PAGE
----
Monastic site

The Monastery of Sant Cugat, occupied by a male religious community governed by the Rule of Saint Benedict, was in practice, like most large monasteries, a productive-administrative unit with an independent government system of counts and bishops. Although daily life took place within its walls, it had extensive holdings that provided it with everything essential for the monks’ survival.
The walls defended the Monastery, separated it from the outside world, structured it and created an internal site of which the most important parts survive: the church, the Cloister and its rooms, and the Abbot’s Palace.

Main entrance tower

Main entrance tower

This construction fulfilled the function of tribute tower to Octavià Castle and was the entrance to the monastic site, which had the essential elements to defend it from possible invaders.

Attached to the Abbot’s Palace, it houses the entrance to the Monastery of Sant Cugat. It also acts a tribute tower; in other words, it is the last stronghold of the site. It is preceded by a barbican, built on today’s Octavià Square. Its former position is indicated on the pavement, where we can also see the remains of the old moat, which was crossed via a mobile wooden bridge.

Of all the defence structures of the entrance, only the tower remains, as the others were destroyed after the defeat of 1714, when King Philip V ordered the destruction of the Catalan fortifications.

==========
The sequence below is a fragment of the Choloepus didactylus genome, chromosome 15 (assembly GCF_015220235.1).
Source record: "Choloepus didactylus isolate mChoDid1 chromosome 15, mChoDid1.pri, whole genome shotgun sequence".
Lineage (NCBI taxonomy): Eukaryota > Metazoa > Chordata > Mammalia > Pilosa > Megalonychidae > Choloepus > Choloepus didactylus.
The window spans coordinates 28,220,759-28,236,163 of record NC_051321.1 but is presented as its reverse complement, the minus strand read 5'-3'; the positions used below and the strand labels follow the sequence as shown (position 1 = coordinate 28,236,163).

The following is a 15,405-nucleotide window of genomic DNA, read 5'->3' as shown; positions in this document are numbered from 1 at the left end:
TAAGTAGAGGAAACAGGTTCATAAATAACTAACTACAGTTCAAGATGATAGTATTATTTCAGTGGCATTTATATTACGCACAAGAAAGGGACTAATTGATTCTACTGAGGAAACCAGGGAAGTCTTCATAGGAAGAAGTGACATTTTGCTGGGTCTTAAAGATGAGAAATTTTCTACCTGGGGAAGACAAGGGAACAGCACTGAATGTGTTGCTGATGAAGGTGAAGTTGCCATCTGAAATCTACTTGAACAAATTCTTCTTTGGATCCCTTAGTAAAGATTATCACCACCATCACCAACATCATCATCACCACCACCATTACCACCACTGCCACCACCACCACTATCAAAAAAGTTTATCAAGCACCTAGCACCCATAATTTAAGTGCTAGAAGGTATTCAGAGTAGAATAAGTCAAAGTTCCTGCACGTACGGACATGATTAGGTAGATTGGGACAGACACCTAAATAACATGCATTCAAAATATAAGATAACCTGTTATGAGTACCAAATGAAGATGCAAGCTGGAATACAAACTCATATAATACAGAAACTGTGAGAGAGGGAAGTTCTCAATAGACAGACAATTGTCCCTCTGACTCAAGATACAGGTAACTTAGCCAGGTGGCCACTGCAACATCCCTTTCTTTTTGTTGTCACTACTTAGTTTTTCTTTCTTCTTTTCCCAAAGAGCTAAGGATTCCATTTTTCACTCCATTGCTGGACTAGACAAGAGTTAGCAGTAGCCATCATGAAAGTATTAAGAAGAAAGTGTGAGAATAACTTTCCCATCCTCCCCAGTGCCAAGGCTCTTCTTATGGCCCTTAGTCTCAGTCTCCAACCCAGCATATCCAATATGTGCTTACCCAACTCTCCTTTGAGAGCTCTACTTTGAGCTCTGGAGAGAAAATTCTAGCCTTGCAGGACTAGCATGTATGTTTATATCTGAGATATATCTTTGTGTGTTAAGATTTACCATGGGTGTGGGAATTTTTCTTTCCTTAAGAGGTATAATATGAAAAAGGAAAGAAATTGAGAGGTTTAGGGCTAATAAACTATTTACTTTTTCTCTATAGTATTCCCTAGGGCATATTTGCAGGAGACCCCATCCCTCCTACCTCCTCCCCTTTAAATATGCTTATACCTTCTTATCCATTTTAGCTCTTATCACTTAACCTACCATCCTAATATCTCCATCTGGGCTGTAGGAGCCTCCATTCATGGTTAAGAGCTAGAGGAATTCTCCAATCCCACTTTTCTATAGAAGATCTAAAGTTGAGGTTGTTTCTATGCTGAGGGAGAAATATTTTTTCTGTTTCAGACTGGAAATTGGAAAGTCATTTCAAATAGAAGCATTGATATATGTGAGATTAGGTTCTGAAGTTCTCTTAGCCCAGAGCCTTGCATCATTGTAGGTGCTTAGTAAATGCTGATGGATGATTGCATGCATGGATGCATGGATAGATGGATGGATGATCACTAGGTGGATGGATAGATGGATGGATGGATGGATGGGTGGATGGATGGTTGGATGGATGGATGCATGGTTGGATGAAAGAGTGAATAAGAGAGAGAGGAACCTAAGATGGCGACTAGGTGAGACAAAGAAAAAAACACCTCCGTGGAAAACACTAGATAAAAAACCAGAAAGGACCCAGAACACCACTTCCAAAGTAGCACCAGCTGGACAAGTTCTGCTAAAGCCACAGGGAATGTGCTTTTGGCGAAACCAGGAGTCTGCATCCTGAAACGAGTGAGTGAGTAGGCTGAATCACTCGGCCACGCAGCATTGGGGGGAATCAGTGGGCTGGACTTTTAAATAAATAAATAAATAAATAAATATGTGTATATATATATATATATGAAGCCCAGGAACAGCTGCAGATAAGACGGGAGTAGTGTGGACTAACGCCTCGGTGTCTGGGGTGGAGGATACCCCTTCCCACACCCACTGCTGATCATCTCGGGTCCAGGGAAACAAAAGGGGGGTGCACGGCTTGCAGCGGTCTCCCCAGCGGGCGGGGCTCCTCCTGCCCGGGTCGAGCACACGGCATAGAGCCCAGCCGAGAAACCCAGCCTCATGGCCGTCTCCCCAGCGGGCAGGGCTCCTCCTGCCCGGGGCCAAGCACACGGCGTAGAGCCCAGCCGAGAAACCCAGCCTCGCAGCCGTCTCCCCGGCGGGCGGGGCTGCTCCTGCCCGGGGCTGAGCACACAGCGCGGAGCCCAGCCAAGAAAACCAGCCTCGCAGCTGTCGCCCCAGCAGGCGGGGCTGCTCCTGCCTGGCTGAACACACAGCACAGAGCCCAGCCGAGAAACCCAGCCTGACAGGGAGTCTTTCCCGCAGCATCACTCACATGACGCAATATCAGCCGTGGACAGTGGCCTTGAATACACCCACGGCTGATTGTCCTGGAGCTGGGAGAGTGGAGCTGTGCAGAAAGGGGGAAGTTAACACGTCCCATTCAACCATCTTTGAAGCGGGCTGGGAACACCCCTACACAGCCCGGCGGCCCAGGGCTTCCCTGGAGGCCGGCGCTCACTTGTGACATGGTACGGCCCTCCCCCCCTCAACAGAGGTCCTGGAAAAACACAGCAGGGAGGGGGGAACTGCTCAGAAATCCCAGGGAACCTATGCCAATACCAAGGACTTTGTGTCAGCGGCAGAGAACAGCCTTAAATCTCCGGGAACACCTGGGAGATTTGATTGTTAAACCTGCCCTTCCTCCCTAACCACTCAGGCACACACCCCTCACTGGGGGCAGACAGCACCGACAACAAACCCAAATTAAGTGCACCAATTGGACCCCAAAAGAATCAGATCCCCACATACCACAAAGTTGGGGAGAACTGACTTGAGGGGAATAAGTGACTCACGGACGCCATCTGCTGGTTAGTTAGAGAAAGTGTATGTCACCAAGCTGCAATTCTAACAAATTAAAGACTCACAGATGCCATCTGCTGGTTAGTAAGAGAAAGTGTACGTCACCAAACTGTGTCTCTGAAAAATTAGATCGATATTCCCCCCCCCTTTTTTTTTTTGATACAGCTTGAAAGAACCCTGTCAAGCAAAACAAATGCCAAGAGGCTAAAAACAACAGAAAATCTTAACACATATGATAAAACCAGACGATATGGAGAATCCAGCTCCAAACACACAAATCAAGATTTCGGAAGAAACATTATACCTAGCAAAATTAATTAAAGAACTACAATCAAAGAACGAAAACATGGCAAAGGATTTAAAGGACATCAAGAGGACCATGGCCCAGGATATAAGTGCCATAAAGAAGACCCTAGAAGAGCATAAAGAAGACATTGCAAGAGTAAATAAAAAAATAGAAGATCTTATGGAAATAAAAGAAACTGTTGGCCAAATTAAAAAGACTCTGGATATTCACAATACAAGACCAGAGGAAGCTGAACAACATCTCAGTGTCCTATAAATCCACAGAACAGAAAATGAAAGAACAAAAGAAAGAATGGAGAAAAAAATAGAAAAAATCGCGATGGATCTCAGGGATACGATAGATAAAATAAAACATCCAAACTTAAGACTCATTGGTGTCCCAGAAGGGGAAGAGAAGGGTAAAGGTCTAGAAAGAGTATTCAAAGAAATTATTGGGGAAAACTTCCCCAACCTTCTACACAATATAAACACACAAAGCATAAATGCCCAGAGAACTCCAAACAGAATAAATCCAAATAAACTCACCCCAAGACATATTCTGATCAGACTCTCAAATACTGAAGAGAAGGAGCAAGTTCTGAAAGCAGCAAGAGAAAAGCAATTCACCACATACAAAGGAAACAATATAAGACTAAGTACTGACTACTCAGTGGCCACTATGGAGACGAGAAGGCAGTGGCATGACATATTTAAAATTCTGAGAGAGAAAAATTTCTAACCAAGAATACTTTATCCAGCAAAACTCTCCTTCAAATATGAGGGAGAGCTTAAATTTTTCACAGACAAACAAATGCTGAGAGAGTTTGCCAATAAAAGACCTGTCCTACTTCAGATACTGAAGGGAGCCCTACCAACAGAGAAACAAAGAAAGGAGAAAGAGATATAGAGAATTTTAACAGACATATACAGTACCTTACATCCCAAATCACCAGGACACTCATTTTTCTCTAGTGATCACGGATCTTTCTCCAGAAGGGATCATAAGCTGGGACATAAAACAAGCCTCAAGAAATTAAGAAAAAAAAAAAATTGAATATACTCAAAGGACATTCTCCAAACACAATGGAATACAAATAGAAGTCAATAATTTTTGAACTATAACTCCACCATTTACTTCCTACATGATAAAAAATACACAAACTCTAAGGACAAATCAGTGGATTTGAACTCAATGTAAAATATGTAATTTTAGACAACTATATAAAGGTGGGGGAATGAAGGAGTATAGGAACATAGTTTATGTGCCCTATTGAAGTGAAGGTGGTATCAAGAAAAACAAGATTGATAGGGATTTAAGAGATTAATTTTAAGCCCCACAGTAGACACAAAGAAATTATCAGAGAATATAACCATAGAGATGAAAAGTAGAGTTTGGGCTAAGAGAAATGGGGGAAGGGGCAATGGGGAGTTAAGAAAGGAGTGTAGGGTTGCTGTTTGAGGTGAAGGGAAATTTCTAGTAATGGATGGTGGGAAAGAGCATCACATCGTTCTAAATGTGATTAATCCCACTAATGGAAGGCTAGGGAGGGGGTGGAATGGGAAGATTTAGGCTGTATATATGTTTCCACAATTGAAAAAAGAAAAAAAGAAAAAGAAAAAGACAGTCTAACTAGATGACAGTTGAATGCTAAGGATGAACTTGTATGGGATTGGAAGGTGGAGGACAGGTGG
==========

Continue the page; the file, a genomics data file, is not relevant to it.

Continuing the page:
Om Square

Om Square

Om Square was the intermediate part between the strict enclosure and the outside world beyond the Monastery walls, which is why there were lay people here.

The name of the square comes from the elm tree planted in the centre. The square formed part of the monastery site, but was not considered a strict enclosure as lay people could enter for different reasons. For example, in the northern side the provost’s main house, where the monk who exercised jurisdictional lordship over the village lived, to whom the subjects had to pay the ground rents, tithes and other taxes and was home to the mayor’s judicial court. Of this building, today only the lower part of the prison tower remains, which was as high as the main entrance tower.

In front of the square, in the east, is the Small Cloister, a late 16th century Renaissance construction. The building occupies the space formerly occupied by the Monastery’s porter’s lodge and where lodging was given to the poor and pilgrims in the 10th century. Today it is still the entrance to the Romanesque Cloister.
The southern side of the square is occupied by the former Abbot’s Palace, a building that today houses parish services.

Monastic site MEDIEVAL WALLS

Medieval Walls

The isolation of the monasteries and their inhabitants is physically reflected by the walls that separate the monastic site from the rest of the world. From the 14th century, they were fortified and, consequently, became powerful defence walls.

All monasteries are surrounded by a wall that separates the monks’ enclosure from the rest of the world; a monk could only cross this boundary with the Abbot’s permission. From late antiquity, this enclosing wall also had defensive functions and became a defence wall. In the second half of the 14th century major expansion work was carried out on the monastic site towards the east, protected by new walls, to which a set of houses for the monks holding monastic posts was attached.

In 1539 Abbot Pere Despuig began important architectural reforms, notably including the extension of the site towards the south with the construction of more walls and the inclusion of new defence towers. All of them were shortened by decree of King Philip V and in the late 18th century doors and windows were opened, making them indefensible. The attached houses disappeared with the confiscation of ecclesiastical properties in 1835.